Holocaust Survivor Yvonne Sytner Lutzner Dies at 87

Yvonne Sytner Lutzner (Courtesy of the Lutzner family)

By all accounts, Yvonne Sytner Lutzner was a “beautiful, charming and magnetic” woman. As her daughter Jodie Garay explained, “There was something about her. People loved her.”

Garay doesn’t doubt that this quality helped her mother survive the Holocaust.

Born in 1934 in Antwerp, Belgium, she hid in plain sight under an assumed name through the Shoah and World War II. Sytner Lutzner, who was Jewish, stayed with two different non-Jewish families, even going to church every morning during her time with one of them.

After the war, while staying in an orphanage for Jewish children, Sytner Lutzner was spotted by a cousin in the Army, who put her on a refugee ship to America. Once there, “she was welcomed by her uncle, Louis Sitner, in Philadelphia” and raised by his daughter and son-in-law, Miriam Sitner Clibanoff and Louis Clibanoff, according to her family. And in 1954 she married “the boy next door,” Herman Lutzner, and raised a family with him in Havertown for the next 64 years.

“She was a positive and upbeat person,” Garay said. “She was so grateful to have family and to have created family.”

Sytner Lutzner died on Oct. 12. She was 87.

The Holocaust survivor is survived by her children Jodie Garay (Andrea Stanley) and Jeffrey Lutzner (Jessica DeGroot) and grandchildren Ella Lutzner Garay, Jocelyn DeGroot-Lutzner and Julian DeGroot-Lutzner. She is also survived by her little sister/biological cousin Lynne Selkow, the daughter of the Clibanoffs who grew up with Sytner Lutzner. The “sisters” talked every day for the rest of their lives.

“It’s just what we did,” Selkow said.

In August 1942, Sytner Lutzner’s brother had already been transported to Auschwitz, according to Garay. So her parents, Abram and Rosa Sytner, tried to save their daughter by paying a non-Jewish family to take care of her. The Sytners knew the parents, who lived north of Antwerp, because their son had gone to school with Sytner-Lutzner’s brother.

For more than a year, the young girl pretended to be Catholic and went to church every morning. The nuns and priest knew she was Jewish, kept it a secret and did not even make her take confession. Over time, Sytner Lutzner “kind of fell in love with the church,” her daughter said.

“I think she felt safe there,” Garay added.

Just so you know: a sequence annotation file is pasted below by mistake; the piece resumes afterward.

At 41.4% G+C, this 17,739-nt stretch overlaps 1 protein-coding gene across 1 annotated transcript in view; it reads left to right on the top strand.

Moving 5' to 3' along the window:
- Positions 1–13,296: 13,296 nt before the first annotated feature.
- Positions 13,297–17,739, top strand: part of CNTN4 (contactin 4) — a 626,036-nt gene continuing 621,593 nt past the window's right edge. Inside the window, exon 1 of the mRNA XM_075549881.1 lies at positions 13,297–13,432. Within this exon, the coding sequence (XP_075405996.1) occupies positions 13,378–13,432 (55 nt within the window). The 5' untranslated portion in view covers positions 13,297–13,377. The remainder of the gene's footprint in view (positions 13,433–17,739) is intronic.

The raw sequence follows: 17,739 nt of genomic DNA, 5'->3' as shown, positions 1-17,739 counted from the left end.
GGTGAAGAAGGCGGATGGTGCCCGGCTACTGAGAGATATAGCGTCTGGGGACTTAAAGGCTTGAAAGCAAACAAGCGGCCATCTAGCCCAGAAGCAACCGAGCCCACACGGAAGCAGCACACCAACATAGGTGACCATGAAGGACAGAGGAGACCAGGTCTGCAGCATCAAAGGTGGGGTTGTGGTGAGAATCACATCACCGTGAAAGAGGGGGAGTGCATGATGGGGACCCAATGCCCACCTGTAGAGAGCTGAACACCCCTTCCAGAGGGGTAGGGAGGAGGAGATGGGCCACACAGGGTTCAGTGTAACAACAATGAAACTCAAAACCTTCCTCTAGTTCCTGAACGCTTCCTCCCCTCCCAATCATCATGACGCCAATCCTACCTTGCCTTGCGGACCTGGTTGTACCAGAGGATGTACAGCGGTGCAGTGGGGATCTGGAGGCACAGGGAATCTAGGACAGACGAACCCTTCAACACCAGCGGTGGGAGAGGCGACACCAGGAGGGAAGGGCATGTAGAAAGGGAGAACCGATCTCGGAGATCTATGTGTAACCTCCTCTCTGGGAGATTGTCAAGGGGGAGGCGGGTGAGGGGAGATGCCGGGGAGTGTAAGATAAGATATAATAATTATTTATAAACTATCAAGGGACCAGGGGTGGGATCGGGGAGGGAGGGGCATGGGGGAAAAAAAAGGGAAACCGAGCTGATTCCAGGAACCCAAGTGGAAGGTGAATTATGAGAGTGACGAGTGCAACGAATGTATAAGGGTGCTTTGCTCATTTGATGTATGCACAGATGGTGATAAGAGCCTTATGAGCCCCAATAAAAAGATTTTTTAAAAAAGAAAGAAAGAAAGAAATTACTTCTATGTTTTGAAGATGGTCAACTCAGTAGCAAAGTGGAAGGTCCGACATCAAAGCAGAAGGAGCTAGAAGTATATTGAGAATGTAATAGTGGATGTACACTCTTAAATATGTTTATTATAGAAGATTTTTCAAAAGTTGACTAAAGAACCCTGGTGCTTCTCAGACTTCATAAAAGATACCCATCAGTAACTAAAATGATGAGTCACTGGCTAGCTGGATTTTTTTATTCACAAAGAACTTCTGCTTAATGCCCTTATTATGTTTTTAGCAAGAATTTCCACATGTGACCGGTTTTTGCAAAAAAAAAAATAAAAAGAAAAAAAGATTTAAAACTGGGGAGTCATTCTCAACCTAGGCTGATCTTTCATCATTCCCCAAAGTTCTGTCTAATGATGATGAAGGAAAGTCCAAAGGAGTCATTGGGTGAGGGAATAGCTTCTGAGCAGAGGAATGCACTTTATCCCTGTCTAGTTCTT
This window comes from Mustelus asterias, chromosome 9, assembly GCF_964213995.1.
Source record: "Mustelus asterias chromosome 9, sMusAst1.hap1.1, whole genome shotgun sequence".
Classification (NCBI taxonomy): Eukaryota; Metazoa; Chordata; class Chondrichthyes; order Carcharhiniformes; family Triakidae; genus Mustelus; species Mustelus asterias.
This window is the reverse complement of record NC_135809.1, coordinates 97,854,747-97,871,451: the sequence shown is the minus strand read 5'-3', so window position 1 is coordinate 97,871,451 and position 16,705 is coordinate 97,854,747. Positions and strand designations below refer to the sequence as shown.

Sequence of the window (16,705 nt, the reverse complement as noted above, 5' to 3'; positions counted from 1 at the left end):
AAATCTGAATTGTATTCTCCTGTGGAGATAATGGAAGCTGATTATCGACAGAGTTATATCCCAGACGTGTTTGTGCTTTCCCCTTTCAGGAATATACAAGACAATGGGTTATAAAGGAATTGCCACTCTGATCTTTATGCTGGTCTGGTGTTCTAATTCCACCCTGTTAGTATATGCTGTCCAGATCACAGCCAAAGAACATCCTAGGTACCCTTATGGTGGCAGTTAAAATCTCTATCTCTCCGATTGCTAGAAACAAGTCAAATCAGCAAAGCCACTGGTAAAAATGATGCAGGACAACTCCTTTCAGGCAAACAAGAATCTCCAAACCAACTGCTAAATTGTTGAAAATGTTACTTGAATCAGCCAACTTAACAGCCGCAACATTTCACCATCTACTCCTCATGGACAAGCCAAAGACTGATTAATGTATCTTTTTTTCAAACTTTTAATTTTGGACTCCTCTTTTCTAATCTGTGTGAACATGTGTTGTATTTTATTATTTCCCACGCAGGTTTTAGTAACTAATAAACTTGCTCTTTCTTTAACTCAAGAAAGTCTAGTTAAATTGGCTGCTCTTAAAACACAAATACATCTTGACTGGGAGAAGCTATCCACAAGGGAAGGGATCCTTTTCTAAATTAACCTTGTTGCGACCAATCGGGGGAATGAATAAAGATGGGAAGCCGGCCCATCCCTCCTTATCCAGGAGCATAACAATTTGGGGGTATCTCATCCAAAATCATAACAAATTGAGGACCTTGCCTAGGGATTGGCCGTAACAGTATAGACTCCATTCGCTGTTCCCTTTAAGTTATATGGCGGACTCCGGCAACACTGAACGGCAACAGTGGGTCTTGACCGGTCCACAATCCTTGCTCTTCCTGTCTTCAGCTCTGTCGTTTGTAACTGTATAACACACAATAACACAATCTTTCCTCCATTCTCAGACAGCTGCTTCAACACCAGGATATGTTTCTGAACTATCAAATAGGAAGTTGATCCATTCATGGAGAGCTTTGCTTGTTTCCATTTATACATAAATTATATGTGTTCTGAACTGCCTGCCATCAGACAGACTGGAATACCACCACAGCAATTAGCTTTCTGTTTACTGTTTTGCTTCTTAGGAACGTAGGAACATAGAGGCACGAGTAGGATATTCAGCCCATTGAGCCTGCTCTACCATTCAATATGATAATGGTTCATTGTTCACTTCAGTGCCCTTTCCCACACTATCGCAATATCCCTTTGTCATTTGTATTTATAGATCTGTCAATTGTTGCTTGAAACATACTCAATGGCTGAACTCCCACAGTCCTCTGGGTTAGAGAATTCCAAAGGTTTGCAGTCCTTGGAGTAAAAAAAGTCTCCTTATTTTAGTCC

Yvonne Sytner Lutzner, right, with her cousin Lynne Selkow (Courtesy of the Lutzner family)

Soon after, though, Sytner Lutzner no longer felt safe. One of the family members, Garay believes, was having an affair with a German soldier. But the underground network in Belgium helped transport Sytner Lutzner to a different family in Brussels, the Le Chats, with whom she stayed until the end of the war.

The young girl’s new guardians were “a bit older,” Garay said, with a daughter in her early 20s. And they treated Sytner Lutzner like a second daughter, giving her all the food, protection and comfort she needed.

“They loved her,” Garay said. “She loved them.”

Sytner Lutzner would have stayed with the Le Chats, but Zionist organizations were gathering Jewish children into orphanages for survivor parents to identify. Sytner Lutzner never saw her parents again, but she did run into that distant cousin in the Army, who filled out the paperwork that allowed her to emigrate.

Garay, whose mother told her everything about her Holocaust experience, is still not sure how, exactly, the cousin knew Sytner Lutzner was a member of his extended family.

“He found her,” the daughter said.

If he hadn’t, the young girl never would have met Herman Lutzner, who literally lived next door. Once they started dating when he was 26 and she 20, they became “inseparable,” according to Garay.

Yvonne Sytner Lutzner with her husband Herman Lutzner (Courtesy of the Lutzner family)

After they started a family, Herman Lutzner worked and she stayed home. As their daughter explained, her focus was her family.

She cooked great meals like spaghetti and chicken. She attended every sporting event that her children played in. Her unconditional love enabled them to “walk with confidence,” said Jeffrey Lutzner, who later went on to own a manufacturing company.

And once her children had children, Sytner Lutzner loved her grandkids even more unconditionally. Jeff Lutzner, his wife Jessica DeGroot and their kids Jocelyn and Julian lived in the Philadelphia area, so the kids would go over to their grandparents’ house in Havertown every Friday night growing up.

Yvonne Sytner Lutzner would cook dinner, and the four of them would play Scrabble, watch TV shows like “Reno 911!” and go for walks in a nearby park. The grandma even took care of the family dog, Meeko.

“She was a big proponent of spending quality time together,” Julian DeGroot-Lutzner said. JE



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